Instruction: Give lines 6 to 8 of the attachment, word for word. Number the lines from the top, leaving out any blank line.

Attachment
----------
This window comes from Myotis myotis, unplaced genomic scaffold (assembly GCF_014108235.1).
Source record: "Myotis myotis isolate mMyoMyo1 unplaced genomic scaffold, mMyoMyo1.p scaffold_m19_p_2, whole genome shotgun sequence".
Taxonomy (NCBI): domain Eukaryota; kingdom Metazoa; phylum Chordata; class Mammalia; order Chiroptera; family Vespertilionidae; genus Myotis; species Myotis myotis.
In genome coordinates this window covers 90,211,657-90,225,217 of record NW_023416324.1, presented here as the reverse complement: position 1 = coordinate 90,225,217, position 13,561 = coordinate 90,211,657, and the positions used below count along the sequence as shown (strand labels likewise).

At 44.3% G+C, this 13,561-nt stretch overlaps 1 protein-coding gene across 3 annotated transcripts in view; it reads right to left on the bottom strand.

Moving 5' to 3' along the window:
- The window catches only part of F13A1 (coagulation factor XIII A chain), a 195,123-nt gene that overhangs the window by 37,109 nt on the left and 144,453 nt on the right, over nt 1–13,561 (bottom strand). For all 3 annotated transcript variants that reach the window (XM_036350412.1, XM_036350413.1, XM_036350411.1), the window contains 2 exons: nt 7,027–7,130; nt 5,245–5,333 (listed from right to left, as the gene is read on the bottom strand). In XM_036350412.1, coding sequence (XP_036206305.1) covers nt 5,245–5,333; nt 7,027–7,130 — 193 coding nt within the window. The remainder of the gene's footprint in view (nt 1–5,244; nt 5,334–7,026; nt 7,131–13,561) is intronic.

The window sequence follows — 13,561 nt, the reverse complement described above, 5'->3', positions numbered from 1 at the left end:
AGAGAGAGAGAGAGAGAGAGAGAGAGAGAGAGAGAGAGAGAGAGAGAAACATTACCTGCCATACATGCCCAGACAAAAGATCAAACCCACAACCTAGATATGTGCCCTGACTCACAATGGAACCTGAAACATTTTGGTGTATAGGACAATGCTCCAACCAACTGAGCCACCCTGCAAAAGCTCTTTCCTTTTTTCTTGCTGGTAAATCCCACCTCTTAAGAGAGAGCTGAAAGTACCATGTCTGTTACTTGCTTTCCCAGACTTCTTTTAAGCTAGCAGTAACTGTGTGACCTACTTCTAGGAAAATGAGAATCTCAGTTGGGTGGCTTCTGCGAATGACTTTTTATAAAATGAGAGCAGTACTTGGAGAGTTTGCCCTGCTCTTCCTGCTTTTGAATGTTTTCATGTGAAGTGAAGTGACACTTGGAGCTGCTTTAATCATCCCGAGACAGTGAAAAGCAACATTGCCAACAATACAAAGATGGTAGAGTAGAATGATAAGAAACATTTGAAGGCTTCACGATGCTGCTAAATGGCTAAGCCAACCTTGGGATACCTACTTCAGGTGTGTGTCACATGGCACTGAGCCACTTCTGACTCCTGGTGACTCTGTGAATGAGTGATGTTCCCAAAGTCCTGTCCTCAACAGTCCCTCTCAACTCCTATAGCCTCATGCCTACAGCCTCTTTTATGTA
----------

Moving 5' to 3' along the window:
- The window catches only part of F13A1 (coagulation factor XIII A chain), a 195,123-nt gene that overhangs the window by 37,109 nt on the left and 144,453 nt on the right, over nt 1–13,561 (bottom strand). For all 3 annotated transcript variants that reach the window (XM_036350412.1, XM_036350413.1, XM_036350411.1), the window contains 2 exons: nt 7,027–7,130; nt 5,245–5,333 (listed from right to left, as the gene is read on the bottom strand). In XM_036350412.1, coding sequence (XP_036206305.1) covers nt 5,245–5,333; nt 7,027–7,130 — 193 coding nt within the window. The remainder of the gene's footprint in view (nt 1–5,244; nt 5,334–7,026; nt 7,131–13,561) is intronic.

The window sequence follows — 13,561 nt, the reverse complement described above, 5'->3', positions numbered from 1 at the left end: